• Read the account of doubting Thomas to your children (page 412 in The Story Bible). After you read about that, read John 20:30–31. Show your children that we are given the words of Holy Scripture so that we may have faith in the One who saves us from sin.
Holy Gospel

The entire liturgy moves us to receive Christ in Word and Sacrament. We see that movement in hearing the Word of God, and in future posts we will see the movement that takes us to the altar to be fed with His holy body and blood.

After Confession and Absolution, we progress from the Kyrie to the Hymn of Praise to the Collect to the Old Testament Reading and Epistle and then to the shouts of “praise the Lord” in the Alleluia. And now we have arrived at the Holy Gospel.

  • As with the other readings, look ahead to see what the Gospel selection will be for the upcoming Sunday. Several of these accounts can be found in great resources such as The Story BibleThe Hear Me Read Bibleor My First Bible Storybook. Read through the passage in one of those resources and show your child the images that are associated with the account. This will allow them to listen for words they recognize and visualize what they hear on Sunday.
  • Turn to page 431 in The Story Bible and read the story of Philip and the Ethiopian to your child. Talk to them about how the Word of God creates faith.
Hymn of the Day, Sermon, and Creed

I love how Rev. Dr. Arthur Just Jr. describes these three elements in his book Heaven on Earth: The Gifts of Christ in the Divine Service:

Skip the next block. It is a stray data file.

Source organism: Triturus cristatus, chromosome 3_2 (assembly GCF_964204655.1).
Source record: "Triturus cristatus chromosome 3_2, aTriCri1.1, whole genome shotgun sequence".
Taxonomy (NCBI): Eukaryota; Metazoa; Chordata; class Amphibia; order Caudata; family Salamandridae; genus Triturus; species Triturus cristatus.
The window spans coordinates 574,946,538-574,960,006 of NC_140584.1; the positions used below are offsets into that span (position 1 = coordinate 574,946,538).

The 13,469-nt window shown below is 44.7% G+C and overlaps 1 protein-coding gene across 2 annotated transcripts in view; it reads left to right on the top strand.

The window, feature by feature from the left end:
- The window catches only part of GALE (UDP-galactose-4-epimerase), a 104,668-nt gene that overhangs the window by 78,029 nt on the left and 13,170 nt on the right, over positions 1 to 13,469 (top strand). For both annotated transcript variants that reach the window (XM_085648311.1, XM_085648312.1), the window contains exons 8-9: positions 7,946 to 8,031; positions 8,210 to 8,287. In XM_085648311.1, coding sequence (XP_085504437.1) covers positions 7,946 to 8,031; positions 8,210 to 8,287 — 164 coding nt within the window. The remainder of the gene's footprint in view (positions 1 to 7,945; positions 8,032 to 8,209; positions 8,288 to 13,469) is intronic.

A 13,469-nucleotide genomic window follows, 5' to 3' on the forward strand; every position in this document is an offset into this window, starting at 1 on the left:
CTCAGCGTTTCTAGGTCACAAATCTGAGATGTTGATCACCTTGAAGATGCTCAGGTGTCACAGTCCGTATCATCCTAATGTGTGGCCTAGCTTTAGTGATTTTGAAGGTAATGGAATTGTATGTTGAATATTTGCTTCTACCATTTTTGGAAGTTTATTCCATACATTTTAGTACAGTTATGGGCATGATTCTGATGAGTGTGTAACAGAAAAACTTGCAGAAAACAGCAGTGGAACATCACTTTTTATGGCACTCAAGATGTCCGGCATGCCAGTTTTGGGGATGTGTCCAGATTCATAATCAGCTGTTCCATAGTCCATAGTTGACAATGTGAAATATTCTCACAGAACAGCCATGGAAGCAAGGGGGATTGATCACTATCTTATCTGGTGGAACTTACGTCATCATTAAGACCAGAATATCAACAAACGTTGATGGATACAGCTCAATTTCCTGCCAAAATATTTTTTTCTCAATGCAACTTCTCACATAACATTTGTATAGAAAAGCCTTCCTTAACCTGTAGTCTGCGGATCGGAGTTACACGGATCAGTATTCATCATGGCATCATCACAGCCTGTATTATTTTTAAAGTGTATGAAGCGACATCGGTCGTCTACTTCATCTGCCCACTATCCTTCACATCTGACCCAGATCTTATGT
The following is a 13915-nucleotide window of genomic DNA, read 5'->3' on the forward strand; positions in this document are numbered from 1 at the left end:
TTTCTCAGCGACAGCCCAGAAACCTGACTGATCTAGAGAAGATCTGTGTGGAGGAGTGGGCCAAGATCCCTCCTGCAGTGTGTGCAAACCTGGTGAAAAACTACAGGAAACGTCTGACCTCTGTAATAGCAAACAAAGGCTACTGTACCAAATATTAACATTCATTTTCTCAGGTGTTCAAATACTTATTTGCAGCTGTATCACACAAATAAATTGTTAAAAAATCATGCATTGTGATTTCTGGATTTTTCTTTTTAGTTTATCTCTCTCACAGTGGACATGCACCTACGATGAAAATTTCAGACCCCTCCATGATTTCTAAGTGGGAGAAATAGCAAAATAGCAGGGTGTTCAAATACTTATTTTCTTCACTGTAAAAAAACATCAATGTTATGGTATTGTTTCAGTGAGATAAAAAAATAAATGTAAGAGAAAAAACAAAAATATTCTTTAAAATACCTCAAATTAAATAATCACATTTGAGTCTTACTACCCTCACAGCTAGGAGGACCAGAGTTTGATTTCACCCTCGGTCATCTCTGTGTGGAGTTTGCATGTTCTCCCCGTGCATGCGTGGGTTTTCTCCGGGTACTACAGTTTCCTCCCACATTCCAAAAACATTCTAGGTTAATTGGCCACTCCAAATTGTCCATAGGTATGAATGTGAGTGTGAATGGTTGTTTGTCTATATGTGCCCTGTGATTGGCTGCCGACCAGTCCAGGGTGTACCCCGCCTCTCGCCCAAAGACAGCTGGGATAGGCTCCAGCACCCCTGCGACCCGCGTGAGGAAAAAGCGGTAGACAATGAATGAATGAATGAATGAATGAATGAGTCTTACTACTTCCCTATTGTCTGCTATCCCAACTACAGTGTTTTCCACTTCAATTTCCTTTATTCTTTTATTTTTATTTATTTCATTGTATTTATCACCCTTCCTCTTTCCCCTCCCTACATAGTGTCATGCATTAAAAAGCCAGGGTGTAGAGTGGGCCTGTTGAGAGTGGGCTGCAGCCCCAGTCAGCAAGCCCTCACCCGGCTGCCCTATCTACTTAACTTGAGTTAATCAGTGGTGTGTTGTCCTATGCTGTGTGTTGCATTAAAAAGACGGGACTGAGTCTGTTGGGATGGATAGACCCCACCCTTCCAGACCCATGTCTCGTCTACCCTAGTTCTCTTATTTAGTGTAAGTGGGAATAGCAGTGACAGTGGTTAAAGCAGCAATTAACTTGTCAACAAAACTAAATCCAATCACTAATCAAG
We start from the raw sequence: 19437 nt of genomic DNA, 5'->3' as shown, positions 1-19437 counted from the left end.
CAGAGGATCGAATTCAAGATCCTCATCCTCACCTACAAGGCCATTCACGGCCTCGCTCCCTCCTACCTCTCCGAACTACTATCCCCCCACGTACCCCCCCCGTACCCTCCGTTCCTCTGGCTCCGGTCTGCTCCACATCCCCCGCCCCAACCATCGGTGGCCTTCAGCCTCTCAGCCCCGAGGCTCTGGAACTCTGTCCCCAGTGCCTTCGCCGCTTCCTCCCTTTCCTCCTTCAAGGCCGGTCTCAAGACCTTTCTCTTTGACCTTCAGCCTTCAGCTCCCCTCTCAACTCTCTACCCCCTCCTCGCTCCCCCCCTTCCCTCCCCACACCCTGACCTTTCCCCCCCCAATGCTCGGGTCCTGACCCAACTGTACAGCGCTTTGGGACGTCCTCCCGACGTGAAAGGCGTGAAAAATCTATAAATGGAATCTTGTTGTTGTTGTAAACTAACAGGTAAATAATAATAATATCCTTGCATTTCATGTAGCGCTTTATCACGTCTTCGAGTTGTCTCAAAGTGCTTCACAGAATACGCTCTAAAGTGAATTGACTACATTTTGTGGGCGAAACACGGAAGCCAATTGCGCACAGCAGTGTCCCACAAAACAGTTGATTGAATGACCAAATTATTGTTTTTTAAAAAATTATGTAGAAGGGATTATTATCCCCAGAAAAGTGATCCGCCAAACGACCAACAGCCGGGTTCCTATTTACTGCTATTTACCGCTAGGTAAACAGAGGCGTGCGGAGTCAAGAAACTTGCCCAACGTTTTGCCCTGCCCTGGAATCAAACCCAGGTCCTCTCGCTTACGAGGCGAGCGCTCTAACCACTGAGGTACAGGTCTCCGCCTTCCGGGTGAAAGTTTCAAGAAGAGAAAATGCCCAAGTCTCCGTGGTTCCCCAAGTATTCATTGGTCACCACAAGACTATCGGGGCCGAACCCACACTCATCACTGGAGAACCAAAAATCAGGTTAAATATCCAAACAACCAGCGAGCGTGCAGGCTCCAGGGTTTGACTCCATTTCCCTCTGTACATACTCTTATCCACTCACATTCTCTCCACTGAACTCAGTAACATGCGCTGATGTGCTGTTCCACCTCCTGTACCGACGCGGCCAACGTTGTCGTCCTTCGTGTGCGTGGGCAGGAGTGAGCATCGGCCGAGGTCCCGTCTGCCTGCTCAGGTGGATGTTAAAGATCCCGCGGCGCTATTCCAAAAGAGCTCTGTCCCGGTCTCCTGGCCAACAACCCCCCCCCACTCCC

The Hymn of the Day and the sermon are interpretations of the Gospel, and the Creed is the baptismal faith confessed in light of the Gospel and its proclamation in song and word. (206)

There is a reason that we don’t sing just any random hymn before the sermon. The Hymn of the Day is an extension of the Gospel for the day. It relates to the theme that is presented in the Holy Gospel.

In the Sermon, the pastor takes the overall theme from all of the Readings and the Hymn of the Day and proclaims that message to his flock. He proclaims the Law in its fullest and convicts sinners, himself included, of all that we have done wrong. He then brings the Gospel to those sinners. As C. F. W. Walther said in his lectures on Law and Gospel:

You are not rightly distinguishing Law and Gospel in the Word of God if you do not allow the Gospel to predominate in your teaching. (Thesis XXV)

The pastor brings this Gospel to the broken and proclaims Christ crucified to them.

As Dr. Just tells us above, the Creed is our “baptismal faith confessed” now having heard the Gospel and its truths.

These parts of the Divine Service can sometimes be the time that we pull out the coloring book to keep our children quiet. It’s something that I do myself! How can we engage our children in this part of the service?

  • Have your child listen for familiar words and phrases from that Sunday’s Gospel, which you read together earlier in the week.